Phaeoacremonium cinereum: an uncommon microorganism causing rare occurence of isolated right sphenoid fungal rhinosinusitis




Fungal rhinosinusitis, Sphenoid, Phaeoacremonium cinereum, Sphenoidoctomy


Fungal rhinosinusitis (FRS) can be either invasive or non-invasive, with the later characterized by the disease confined to the paranasal sinuses, mucous membrane, and bone wall without fungal invasion, including fungus ball (FB) and allergic fungal rhinosinusitis. Infection involving sphenoid sinus usually provokes headache or involvement of the surrounding cranial nerves due to its unique and posterior location in the nasal cavity. We encountered a case of right isolated sphenoid non-invasive fungal sinusitis caused by rare microorganism namely Phaeoacremonium cinereum. The disease was diagnosed based on clinical, endoscopy, radiological findings as well as specimen culture and sensitivity. Computed tomography (CT) scan provides information regarding the extension of sinusitis to dental, orbit, cranial bones and intracranial region. Once the diagnosis of sphenoid fungal rhinosinusitis is made, endoscopic sphenodotomy is the treatment of choice.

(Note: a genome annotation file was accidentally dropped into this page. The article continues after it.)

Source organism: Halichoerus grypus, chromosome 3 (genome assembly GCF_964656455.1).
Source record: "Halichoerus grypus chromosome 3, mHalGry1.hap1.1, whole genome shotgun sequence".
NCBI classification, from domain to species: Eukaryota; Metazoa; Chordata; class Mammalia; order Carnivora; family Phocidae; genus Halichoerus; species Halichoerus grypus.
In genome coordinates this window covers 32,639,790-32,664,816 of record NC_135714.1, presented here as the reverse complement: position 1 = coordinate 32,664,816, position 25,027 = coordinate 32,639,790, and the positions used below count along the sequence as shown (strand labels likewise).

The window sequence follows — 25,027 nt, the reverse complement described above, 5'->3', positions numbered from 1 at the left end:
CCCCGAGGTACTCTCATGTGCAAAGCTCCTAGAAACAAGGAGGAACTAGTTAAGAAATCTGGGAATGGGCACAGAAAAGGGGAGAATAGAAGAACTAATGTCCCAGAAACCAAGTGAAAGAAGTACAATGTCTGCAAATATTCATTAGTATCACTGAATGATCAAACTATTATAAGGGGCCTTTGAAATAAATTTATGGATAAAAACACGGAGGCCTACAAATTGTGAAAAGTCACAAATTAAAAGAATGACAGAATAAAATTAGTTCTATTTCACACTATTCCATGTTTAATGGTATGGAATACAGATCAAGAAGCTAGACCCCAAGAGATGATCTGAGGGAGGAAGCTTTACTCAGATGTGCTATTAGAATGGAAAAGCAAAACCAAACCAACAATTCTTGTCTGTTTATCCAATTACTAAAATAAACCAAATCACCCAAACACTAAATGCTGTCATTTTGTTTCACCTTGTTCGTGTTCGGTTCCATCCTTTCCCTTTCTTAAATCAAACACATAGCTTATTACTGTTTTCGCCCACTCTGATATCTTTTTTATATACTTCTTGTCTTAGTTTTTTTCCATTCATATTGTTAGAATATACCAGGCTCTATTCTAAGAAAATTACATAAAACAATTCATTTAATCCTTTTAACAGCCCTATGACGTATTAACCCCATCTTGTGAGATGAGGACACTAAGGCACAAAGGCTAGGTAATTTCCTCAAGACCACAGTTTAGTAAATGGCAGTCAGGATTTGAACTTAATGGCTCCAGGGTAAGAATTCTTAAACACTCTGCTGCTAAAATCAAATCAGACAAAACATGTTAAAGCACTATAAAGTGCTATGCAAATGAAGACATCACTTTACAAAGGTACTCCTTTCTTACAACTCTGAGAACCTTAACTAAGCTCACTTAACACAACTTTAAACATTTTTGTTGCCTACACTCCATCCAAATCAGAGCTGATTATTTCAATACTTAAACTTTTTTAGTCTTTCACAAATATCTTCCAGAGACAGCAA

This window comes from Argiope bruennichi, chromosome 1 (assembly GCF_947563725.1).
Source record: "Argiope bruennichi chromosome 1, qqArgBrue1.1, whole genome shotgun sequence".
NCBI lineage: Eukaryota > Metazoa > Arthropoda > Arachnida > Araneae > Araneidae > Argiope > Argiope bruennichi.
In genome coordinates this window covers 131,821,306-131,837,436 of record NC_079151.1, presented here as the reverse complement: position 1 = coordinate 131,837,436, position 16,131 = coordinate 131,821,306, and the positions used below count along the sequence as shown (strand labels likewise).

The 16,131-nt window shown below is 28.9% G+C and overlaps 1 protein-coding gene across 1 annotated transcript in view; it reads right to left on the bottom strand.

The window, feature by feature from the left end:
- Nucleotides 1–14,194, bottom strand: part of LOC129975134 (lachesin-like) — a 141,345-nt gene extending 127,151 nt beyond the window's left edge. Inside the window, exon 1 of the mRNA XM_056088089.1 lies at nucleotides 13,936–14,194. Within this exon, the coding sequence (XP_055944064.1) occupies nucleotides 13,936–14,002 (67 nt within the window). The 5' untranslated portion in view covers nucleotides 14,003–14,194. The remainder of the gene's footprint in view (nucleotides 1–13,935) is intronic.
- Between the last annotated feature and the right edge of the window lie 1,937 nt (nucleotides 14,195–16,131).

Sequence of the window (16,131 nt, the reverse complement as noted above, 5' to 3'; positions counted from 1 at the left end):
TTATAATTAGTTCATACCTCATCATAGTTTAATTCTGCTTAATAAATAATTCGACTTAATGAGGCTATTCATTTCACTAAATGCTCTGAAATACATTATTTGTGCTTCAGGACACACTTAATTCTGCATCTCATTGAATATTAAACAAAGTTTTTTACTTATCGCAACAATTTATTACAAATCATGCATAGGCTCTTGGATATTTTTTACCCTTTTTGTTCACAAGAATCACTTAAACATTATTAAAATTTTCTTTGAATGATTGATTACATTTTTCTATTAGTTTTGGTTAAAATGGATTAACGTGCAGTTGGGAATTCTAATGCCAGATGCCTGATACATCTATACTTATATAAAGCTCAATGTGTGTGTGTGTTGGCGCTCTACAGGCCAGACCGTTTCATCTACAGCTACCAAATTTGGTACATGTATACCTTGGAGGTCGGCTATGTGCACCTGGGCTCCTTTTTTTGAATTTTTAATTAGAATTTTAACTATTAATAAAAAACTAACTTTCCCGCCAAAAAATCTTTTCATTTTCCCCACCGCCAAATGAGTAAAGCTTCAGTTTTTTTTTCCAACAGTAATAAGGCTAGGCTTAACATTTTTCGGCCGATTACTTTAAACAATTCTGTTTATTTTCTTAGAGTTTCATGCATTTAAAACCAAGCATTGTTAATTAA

Author Biographies

Chyau Hong Wong, Department of Otorhinolaryngology, Head and Neck Surgery, Hospital Sibu, Sarawak, Malaysia

ENT Department, Hospital Sibu

Shiun Chuen Chew, Department of Otorhinolaryngology, Head and Neck Surgery, Hospital Sibu, Sarawak, Malaysia



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